Thanks very much for reading and please share your thoughts! I wasn’t a science major or history major. These topics are just a hobby of mine. If you notice any incorrect dates or facts please let me know. The specific dates of events were all from Wikipedia.

Please consider sharing by reblogging, tweeting, or just hitting the like button if you liked this!

-Dave

BONUS SECTION: Charles Darwin explained

I wouldn’t want to explore the motivations and contributions of the great minds of science and leave Charles Darwin (1809-1882) unmentioned!

darwin200-d1c538c24b0f18741507a48f3c0b3c9736f227da-s6-c30

Charles Darwin (1809-1882)

You may recall that the HMS Beagle was the ship on which Darwin explored the world. During his 5 year voyage he observed variations of the same species developing differently on different continents. His observations would eventually help lead him to the theory of Darwinian evolution.

Darwin had a unique knowledge base. He had attended medical school but abandoned it. He instead went down the path to becoming a naturalist (one versed in natural history). He also found himself in a unique situation.

The world had been circumnavigated many times before the HMS Beagle was commissioned to survey the world. On its first voyage around the globe, the crew had found the need for an expert geologist who could help survey the land. As it was, in 1831 Darwin came home to find a letter offering him a position aboard the HMS Beagle. The invitation was unsolicited! Darwin accepted. It would be a five year voyage allowing him to observe life on earth more extensively than almost any man before him.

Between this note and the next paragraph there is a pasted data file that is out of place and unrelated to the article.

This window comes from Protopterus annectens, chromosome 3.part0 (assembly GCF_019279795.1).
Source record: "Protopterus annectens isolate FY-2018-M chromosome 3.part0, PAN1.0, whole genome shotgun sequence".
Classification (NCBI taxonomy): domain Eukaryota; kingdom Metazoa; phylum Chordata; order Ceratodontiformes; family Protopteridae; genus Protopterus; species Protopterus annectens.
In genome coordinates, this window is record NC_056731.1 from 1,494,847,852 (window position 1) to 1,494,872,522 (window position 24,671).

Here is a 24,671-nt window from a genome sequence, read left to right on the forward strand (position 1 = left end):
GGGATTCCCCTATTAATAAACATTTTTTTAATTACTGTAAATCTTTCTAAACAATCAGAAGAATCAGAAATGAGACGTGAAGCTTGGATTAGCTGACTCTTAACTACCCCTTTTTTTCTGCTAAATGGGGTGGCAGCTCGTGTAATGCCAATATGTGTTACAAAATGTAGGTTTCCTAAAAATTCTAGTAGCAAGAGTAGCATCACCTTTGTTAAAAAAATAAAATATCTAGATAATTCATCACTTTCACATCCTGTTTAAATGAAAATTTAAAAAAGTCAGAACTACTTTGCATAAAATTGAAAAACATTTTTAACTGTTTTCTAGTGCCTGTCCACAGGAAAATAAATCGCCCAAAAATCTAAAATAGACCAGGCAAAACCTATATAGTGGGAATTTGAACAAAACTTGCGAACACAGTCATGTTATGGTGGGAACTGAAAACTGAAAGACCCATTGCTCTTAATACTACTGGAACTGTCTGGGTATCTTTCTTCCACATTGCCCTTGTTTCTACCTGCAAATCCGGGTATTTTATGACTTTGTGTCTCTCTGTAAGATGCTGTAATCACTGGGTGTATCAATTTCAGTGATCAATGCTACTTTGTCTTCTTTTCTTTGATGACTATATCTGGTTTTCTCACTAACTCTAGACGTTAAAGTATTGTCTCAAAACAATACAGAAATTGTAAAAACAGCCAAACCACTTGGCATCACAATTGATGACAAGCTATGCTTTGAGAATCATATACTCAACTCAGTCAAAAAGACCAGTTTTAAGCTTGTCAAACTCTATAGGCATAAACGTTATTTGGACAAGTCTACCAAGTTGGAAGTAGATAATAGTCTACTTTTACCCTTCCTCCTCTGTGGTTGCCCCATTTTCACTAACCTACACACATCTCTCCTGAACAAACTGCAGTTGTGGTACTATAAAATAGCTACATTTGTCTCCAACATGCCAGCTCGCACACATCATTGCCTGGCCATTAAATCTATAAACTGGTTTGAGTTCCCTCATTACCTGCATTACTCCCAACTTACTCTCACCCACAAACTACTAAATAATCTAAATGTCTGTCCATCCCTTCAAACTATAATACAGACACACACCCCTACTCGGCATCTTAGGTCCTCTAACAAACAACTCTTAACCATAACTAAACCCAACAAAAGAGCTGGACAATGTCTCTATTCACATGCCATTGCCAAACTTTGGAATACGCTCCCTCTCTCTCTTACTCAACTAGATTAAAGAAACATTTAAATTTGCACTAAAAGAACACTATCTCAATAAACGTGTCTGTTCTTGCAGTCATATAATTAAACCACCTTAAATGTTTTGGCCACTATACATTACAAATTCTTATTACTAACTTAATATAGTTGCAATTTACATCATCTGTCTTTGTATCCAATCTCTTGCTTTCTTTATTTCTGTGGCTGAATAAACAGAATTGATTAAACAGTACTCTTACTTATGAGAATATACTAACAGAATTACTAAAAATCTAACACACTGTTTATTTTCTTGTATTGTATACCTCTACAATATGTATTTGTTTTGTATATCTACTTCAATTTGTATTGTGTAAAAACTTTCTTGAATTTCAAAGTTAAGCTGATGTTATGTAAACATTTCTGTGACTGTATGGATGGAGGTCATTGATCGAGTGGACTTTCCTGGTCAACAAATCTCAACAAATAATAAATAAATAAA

It also so happened that Darwin was born in the right time. It would also just so happen that 34 years before Darwin was born, James Hutton pioneered the idea of uniformitarianism which challenged the idea that history evolved through abrupt changes in the earth such as floods and volcanic eruptions. Uniformitarianism suggests gradual change. Upon returning home a colleague of Darwin happened to have published a book expanding upon these ideas. His friend, Charles Lyell, focused on understanding that change is gradual so by examining current conditions, one can derive something of previous conditions.

So you see, even Darwin, may have been only an intelligent man born in the right time and who happened to be in the right place once or twice.